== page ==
Education Level and Ethical Attitude toward Tax Evasion: A Six-Country Study

Article excerpt


The purpose of this study is twofold - to review and summarize the findings of more than 30 prior studies that surveyed student opinions on the ethics of tax evasion, and to expand on that literature by examining the relationship between level of education and views on the ethics of tax evasion using a larger, more heterogeneous demographic. A number of surveys of student opinion have been conducted, both in the United States and elsewhere, soliciting the opinions of various student groups on the ethics of tax evasion. Students in various disciplines and students at various levels of education (graduate and undergraduate) were asked their opinions regarding when tax evasion could be justified on ethical grounds. The present study summarizes and analyzes those findings for the first time. The second part of the paper uses the Human Values data that was gathered by social scientists in Brazil, Russia, India, China, the USA and Germany and examines the relationship between level of education and attitude toward tax evasion, using a 10-point Likert Scale. An analysis of the data found that education level does make a difference in attitude toward tax evasion, as do gender and age, in some cases.


Most studies on tax evasion have taken an economics or public finance perspective. They have focused on technical issues such as optimum tax rates, optimum evasion, reasons for suboptimum compliance, and so forth (Hyman, 1999; Marlow, 1995; Musgrave, 1959, 1986; Musgrave & Musgrave, 1976; Musgrave & Peacock, 1958; Rosen, 1999). Accounting journals have published articles that focus on practitioner issues, including professional ethics, but those studies have emphasized professional codes of ethics and how to conduct a tax practice that complies with the law and with the rules of professional conduct (Armstrong & Robison, 1998; Oliva, 1998). Some studies have appeared in the psychology literature that examine the psychological issues involved in tax evasion (Aim & Torgler, 2006; Kirchler, 2007; Kirchler, Muehlbacher, Kastlunger & Wahl, 2010; Torgler & Schneider, 2009).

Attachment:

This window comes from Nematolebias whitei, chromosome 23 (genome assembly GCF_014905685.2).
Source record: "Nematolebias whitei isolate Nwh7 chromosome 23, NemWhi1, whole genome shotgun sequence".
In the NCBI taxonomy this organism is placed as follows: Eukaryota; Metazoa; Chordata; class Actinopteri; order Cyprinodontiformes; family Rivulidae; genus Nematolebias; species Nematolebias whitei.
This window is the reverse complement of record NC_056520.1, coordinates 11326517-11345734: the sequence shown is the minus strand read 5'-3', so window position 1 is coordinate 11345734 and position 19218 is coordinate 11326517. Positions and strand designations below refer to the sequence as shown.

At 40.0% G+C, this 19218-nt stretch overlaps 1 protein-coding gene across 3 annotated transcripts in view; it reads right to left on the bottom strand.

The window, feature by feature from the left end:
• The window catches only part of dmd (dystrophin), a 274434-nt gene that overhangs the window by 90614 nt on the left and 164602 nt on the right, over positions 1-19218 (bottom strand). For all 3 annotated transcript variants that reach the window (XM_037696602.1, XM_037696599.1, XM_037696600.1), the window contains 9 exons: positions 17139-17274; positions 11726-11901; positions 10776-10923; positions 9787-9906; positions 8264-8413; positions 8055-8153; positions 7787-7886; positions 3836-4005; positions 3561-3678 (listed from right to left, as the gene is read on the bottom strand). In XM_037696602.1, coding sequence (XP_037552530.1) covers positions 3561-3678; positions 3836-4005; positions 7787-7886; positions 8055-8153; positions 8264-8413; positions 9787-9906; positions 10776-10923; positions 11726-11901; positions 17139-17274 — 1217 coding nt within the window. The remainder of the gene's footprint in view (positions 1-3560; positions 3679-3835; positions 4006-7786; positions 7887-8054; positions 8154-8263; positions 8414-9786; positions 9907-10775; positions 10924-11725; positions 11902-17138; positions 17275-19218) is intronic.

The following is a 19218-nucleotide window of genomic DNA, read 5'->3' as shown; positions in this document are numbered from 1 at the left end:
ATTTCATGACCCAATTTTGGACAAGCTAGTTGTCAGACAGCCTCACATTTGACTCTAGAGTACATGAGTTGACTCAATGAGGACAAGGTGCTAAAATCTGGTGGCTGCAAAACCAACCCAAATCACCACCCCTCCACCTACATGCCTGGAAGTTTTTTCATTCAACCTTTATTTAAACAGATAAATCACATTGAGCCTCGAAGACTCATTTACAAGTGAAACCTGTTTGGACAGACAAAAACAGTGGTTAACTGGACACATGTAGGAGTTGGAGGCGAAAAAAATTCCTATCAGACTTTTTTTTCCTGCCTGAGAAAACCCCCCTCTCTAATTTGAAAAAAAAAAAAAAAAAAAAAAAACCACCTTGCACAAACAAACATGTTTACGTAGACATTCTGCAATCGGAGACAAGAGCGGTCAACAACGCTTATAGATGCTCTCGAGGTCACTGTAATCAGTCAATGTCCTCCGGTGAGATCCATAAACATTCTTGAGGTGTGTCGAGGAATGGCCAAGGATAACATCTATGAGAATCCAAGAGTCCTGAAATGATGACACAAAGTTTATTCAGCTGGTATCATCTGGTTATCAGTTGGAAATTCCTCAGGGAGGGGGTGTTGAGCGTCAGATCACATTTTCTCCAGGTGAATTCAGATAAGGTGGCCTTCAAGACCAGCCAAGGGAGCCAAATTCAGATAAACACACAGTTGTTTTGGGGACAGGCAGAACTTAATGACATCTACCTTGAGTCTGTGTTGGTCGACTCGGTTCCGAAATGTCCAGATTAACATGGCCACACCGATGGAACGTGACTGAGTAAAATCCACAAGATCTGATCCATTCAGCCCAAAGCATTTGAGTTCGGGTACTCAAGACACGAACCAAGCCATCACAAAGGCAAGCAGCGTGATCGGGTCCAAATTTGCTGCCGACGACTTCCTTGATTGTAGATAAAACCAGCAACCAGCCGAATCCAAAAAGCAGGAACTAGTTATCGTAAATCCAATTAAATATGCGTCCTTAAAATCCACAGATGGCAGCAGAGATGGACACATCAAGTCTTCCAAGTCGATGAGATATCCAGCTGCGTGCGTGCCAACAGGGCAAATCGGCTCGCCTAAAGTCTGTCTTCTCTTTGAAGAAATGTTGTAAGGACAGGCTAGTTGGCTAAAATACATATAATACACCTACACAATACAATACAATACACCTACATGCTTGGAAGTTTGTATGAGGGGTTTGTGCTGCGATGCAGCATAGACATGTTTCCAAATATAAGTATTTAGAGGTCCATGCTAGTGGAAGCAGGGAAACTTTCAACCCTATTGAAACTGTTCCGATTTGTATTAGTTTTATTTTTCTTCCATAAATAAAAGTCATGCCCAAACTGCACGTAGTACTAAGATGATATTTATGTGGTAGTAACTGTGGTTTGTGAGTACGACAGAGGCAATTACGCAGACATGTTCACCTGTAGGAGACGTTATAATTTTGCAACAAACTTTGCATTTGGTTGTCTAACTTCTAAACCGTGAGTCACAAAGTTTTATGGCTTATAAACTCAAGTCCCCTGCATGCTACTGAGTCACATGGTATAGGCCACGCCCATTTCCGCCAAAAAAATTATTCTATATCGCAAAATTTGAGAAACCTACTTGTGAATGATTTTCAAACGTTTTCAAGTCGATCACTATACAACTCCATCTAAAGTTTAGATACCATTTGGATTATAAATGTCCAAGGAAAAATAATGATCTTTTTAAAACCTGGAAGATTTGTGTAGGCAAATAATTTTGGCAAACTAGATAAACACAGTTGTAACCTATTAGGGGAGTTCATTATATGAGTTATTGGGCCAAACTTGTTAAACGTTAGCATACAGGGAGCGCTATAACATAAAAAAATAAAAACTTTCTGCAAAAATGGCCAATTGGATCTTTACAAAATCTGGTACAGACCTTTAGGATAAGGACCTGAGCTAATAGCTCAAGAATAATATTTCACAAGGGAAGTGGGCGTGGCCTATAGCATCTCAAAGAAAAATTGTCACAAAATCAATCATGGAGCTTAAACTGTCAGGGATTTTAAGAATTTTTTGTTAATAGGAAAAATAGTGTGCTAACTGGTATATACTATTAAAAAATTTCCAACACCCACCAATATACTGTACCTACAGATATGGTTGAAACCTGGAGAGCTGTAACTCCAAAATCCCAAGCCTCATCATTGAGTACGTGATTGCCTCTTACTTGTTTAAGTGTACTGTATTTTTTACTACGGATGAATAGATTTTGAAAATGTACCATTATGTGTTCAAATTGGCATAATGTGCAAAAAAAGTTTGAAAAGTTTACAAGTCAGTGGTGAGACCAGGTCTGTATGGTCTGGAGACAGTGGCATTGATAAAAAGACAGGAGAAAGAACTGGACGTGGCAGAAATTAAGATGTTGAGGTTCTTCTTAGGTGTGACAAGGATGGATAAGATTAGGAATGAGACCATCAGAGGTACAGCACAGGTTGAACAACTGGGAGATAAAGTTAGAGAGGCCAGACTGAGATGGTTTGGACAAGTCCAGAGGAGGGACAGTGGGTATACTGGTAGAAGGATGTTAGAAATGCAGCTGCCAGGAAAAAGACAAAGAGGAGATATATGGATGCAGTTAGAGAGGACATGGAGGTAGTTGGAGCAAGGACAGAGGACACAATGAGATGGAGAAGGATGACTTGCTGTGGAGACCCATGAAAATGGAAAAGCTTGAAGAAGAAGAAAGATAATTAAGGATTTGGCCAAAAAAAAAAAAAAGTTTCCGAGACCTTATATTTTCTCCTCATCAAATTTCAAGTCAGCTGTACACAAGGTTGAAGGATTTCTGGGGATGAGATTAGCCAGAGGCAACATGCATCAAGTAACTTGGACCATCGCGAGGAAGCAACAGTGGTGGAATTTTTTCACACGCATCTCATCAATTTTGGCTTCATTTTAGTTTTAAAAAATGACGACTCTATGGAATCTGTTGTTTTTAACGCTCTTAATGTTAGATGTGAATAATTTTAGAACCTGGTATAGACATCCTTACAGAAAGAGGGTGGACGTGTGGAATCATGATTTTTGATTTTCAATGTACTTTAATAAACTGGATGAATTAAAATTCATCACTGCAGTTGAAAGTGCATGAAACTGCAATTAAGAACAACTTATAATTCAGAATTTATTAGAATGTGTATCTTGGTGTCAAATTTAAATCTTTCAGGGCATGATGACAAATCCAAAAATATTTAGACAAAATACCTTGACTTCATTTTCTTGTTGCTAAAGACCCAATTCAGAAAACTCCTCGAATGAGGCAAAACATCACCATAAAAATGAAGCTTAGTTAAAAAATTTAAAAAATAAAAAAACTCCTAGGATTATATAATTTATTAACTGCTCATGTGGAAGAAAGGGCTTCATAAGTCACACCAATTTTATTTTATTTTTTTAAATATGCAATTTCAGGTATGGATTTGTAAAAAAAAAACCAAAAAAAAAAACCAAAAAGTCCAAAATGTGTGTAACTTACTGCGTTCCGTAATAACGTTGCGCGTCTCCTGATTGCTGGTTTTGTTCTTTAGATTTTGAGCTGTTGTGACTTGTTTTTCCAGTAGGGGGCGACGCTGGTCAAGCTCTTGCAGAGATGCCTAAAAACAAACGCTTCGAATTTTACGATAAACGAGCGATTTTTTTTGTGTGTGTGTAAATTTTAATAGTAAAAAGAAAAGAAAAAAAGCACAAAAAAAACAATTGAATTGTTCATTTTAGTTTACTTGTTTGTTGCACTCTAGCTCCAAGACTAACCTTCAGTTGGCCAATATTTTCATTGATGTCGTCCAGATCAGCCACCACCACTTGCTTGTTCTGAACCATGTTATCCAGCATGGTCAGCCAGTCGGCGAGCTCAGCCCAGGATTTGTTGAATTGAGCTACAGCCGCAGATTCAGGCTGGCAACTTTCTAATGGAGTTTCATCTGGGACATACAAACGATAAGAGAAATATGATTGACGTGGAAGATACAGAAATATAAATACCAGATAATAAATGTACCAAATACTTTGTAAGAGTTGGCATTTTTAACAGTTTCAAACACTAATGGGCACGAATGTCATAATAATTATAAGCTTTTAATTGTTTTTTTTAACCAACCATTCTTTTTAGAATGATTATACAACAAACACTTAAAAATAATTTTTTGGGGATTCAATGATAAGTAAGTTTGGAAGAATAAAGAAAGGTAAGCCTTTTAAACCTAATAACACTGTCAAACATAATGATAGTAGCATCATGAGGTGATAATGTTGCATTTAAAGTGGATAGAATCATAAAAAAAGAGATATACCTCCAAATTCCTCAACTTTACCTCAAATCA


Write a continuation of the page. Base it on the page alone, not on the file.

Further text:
In recent years, a number of studies have addressed ethical issues in tax evasion. Some of those studies have been theoretical in nature while others have been empirical. The present study begins with a review of the main ethical literature, then proceeds to examine prior student survey literature in more depth to determine what student opinion has been on the ethics of tax evasion.

We then use the Human Values data for Brazil, Russia, India, China, the USA and Germany to determine whether the level of education is related to views on tax evasion. The total sample size for the six countries in this study is 10, 034.


Perhaps the most comprehensive theoretical study of tax evasion in the twentieth century was done by Martin Crowe (1944), who surveyed 500 years of mostly Catholic literature on tax evasion, much of which was in Latin. Torgler (2003 a) wrote a more recent dissertation on the topic. McGee has written several books (McGee, 1998a; 2004; 2012) and theoretical articles (McGee, 1994; 2001; 2006a) on the ethics of tax evasion. Aim, Torgler and others have done empirical studies on various aspects of the ethics of tax evasion in various accounting (McGee, 2006b; McGee & Tyler, 2007; McGee, 2008a), business ethics (McGee, Ho & Li, 2008) economics (Frey & Torgler, 2007; Martinez- Vazquez & Torgler, 2009; McGee & López, 2007; Torgler, 2006a; Torgler & Valev, 2010; Torgler, Demir, Macintyre & Schaffner, 2008), management (McGee, Noronha & Tyler, 2007; McGee & Noronha, 2008), public finance (Aim & Torgler, 2004; Aim, Martinez-Vazquez & Torgler, 2005; McGee, 2006c&d, 2007, 2009; Torgler, 2006b), public policy (Torgler, 2005), legal (Gupta & McGee, 2010a&b; McGee & Gelman, 2009), criminology (Torgler, 2010), tax (Bird, Martinez- Vazquez & Torgler, 2004), social science (Torgler & Schneider, 2007) and sociological (Aim, Martinez- Vazquez & Torgler, 2006) journals. …


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